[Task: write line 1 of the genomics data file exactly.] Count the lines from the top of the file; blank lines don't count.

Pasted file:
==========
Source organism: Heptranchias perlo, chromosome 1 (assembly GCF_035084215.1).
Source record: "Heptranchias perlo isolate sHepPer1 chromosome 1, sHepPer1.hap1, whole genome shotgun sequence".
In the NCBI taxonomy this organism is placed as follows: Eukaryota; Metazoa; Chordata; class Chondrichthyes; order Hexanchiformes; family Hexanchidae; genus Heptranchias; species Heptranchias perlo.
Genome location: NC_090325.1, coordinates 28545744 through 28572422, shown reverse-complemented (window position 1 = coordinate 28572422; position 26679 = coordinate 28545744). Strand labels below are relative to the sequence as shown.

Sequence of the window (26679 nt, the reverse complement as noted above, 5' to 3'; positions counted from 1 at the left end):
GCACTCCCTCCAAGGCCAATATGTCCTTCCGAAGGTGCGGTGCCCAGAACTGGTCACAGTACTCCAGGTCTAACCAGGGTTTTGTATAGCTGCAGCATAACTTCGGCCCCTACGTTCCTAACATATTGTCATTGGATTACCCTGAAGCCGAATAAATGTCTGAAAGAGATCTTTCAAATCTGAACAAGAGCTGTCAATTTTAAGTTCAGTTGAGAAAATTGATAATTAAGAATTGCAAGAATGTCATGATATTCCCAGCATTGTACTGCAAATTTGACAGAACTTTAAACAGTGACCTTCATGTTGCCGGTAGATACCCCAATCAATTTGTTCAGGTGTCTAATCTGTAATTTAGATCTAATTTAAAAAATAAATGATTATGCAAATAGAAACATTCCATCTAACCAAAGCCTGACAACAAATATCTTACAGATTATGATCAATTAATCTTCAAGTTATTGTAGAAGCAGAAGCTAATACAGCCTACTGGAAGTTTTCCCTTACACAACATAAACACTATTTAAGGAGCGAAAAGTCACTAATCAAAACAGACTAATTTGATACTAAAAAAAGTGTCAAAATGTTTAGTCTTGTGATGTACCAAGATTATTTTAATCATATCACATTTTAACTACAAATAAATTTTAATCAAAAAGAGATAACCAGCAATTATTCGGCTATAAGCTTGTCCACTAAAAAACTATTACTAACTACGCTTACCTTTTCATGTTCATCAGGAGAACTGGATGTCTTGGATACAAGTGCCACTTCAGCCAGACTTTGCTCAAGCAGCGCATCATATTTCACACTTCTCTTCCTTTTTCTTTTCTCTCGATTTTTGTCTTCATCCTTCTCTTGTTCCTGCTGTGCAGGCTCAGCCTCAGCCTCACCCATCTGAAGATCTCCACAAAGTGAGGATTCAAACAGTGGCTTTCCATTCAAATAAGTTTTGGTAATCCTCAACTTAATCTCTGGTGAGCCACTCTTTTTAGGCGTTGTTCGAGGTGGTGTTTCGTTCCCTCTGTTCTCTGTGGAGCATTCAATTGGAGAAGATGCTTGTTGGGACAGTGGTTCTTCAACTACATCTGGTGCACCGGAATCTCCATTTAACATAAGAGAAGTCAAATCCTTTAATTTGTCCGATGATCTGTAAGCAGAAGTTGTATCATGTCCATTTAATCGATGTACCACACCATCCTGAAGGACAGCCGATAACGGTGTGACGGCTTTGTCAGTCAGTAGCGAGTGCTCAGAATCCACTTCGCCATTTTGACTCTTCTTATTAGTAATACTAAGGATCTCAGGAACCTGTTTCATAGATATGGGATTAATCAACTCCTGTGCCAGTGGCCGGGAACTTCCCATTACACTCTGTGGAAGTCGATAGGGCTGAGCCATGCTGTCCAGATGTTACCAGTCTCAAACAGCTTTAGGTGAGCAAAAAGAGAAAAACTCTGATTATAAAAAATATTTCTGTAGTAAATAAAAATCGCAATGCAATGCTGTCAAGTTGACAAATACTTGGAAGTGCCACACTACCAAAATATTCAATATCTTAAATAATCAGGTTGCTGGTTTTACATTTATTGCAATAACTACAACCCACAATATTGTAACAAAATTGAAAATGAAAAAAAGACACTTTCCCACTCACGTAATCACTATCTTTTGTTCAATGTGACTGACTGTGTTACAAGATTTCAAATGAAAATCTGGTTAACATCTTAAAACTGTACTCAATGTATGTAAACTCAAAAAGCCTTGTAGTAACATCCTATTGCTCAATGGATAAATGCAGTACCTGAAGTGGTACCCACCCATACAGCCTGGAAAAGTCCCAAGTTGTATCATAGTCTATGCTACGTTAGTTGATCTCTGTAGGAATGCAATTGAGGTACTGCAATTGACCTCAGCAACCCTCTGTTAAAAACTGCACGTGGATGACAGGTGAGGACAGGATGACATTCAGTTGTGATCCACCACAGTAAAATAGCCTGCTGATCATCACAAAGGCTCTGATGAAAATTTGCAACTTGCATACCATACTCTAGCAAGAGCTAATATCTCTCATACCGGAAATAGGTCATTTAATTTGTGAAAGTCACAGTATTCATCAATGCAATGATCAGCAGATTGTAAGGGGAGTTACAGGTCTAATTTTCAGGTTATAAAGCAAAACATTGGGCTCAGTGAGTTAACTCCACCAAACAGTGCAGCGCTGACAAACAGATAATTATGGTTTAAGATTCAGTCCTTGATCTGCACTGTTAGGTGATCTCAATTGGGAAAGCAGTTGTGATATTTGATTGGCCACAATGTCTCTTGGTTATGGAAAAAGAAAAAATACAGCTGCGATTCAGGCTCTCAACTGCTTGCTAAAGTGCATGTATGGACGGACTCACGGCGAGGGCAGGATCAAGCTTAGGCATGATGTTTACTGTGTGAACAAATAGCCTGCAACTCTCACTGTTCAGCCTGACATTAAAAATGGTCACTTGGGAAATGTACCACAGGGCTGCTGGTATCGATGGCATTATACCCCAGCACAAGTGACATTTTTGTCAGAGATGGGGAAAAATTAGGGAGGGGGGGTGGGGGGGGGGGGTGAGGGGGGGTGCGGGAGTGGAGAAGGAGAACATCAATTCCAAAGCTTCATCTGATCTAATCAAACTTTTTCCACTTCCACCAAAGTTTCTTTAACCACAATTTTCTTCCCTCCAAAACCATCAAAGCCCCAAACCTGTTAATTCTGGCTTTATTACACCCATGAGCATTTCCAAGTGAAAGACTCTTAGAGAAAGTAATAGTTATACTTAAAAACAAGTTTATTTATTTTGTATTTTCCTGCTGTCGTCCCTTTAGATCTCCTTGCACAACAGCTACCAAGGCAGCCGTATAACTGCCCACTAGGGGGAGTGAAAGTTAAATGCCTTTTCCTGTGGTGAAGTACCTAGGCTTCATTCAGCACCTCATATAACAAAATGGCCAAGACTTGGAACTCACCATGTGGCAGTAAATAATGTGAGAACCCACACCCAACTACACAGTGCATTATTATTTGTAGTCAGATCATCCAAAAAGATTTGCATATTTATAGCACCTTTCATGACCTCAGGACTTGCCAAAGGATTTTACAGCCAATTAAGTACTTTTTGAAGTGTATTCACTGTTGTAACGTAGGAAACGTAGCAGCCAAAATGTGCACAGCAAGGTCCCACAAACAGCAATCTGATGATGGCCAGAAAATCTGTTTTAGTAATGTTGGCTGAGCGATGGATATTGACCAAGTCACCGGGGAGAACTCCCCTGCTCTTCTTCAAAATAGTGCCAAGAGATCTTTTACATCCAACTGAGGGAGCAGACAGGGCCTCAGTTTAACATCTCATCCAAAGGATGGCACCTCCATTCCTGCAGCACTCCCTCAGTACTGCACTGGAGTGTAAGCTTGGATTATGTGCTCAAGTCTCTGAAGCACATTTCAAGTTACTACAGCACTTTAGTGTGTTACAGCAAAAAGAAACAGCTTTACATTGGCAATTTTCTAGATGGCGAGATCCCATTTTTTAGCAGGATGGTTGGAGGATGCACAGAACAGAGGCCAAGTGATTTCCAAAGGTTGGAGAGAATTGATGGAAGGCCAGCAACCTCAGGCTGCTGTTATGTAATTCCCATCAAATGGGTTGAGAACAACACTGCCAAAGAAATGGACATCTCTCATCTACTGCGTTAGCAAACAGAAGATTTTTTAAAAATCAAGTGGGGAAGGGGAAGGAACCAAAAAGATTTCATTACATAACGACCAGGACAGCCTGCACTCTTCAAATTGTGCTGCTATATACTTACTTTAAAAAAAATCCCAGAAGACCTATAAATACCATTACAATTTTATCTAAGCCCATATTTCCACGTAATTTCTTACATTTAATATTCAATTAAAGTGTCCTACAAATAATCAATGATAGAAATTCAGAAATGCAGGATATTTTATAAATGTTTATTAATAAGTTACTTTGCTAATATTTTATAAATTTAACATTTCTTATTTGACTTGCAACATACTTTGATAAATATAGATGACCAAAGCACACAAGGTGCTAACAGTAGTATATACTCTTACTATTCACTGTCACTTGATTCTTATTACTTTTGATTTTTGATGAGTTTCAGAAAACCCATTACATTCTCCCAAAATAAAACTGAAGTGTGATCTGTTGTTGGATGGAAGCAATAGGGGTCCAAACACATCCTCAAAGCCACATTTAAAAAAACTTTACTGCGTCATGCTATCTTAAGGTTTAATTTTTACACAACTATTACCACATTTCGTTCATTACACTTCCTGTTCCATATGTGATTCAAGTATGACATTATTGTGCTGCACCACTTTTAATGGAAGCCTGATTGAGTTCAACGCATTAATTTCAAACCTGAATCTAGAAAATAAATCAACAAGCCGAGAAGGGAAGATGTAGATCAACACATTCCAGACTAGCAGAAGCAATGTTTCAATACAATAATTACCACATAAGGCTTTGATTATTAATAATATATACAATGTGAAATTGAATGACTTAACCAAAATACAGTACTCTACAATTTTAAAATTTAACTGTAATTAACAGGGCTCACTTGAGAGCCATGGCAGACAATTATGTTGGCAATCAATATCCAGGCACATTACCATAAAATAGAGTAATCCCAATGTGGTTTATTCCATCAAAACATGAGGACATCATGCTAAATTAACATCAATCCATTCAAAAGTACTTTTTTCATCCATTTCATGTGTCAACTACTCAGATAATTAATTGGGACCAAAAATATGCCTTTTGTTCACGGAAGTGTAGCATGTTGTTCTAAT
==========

Source organism: Heptranchias perlo, chromosome 1 (assembly GCF_035084215.1).